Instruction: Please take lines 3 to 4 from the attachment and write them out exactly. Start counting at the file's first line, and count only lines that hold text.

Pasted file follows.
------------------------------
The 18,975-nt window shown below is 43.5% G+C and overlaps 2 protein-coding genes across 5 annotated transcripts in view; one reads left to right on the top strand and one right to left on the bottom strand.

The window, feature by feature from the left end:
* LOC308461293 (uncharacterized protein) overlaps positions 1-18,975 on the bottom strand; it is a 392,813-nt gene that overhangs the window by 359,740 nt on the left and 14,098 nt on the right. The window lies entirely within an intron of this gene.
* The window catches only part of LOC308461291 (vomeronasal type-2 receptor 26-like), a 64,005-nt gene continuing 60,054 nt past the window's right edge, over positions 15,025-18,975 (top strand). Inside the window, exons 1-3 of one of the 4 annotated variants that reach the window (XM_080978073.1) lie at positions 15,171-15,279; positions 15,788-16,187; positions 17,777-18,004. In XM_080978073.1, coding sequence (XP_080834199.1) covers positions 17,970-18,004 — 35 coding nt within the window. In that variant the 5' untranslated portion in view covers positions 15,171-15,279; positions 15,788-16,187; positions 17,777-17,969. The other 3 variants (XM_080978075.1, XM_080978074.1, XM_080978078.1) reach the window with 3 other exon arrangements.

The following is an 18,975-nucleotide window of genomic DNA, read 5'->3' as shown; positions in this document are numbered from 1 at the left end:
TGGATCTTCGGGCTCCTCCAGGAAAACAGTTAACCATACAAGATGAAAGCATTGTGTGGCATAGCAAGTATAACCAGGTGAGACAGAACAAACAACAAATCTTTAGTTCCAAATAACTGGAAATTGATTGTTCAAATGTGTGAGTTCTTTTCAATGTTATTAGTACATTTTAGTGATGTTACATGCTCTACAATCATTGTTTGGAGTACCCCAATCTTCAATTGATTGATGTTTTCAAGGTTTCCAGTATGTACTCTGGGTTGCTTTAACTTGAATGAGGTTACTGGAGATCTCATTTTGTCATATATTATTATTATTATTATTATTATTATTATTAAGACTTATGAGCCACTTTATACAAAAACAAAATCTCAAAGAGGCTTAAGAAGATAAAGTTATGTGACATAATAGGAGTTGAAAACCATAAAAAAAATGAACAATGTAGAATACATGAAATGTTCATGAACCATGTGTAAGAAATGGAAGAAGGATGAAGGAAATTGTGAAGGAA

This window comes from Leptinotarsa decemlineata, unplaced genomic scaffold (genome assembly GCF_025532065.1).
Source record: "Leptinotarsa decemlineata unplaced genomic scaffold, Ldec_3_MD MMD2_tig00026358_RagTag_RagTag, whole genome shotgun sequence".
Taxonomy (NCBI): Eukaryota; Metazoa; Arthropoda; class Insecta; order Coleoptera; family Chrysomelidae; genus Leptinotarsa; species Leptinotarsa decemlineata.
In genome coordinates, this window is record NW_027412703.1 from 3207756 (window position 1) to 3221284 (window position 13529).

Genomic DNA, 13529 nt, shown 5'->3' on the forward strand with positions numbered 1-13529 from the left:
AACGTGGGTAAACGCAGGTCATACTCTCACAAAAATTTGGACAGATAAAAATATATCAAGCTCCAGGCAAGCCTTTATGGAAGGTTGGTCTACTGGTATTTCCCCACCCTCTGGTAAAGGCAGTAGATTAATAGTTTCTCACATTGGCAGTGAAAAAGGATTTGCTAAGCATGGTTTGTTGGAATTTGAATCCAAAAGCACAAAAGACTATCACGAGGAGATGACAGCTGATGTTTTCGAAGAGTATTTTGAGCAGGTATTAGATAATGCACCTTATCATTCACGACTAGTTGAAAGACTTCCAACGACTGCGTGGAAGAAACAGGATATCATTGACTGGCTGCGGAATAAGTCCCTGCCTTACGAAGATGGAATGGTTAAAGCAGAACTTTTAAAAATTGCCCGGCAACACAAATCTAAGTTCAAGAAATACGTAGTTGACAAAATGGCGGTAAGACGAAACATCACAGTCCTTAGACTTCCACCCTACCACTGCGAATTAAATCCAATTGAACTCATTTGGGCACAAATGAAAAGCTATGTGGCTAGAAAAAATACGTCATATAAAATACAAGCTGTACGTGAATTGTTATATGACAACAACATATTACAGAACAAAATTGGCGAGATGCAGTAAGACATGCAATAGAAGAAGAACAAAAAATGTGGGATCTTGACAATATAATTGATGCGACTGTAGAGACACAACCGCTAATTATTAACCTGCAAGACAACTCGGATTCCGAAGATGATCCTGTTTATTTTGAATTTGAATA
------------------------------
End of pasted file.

* LOC308461293 (uncharacterized protein) overlaps positions 1-18,975 on the bottom strand; it is a 392,813-nt gene that overhangs the window by 359,740 nt on the left and 14,098 nt on the right. The window lies entirely within an intron of this gene.
* The window catches only part of LOC308461291 (vomeronasal type-2 receptor 26-like), a 64,005-nt gene continuing 60,054 nt past the window's right edge, over positions 15,025-18,975 (top strand). Inside the window, exons 1-3 of one of the 4 annotated variants that reach the window (XM_080978073.1) lie at positions 15,171-15,279; positions 15,788-16,187; positions 17,777-18,004. In XM_080978073.1, coding sequence (XP_080834199.1) covers positions 17,970-18,004 — 35 coding nt within the window. In that variant the 5' untranslated portion in view covers positions 15,171-15,279; positions 15,788-16,187; positions 17,777-17,969. The other 3 variants (XM_080978075.1, XM_080978074.1, XM_080978078.1) reach the window with 3 other exon arrangements.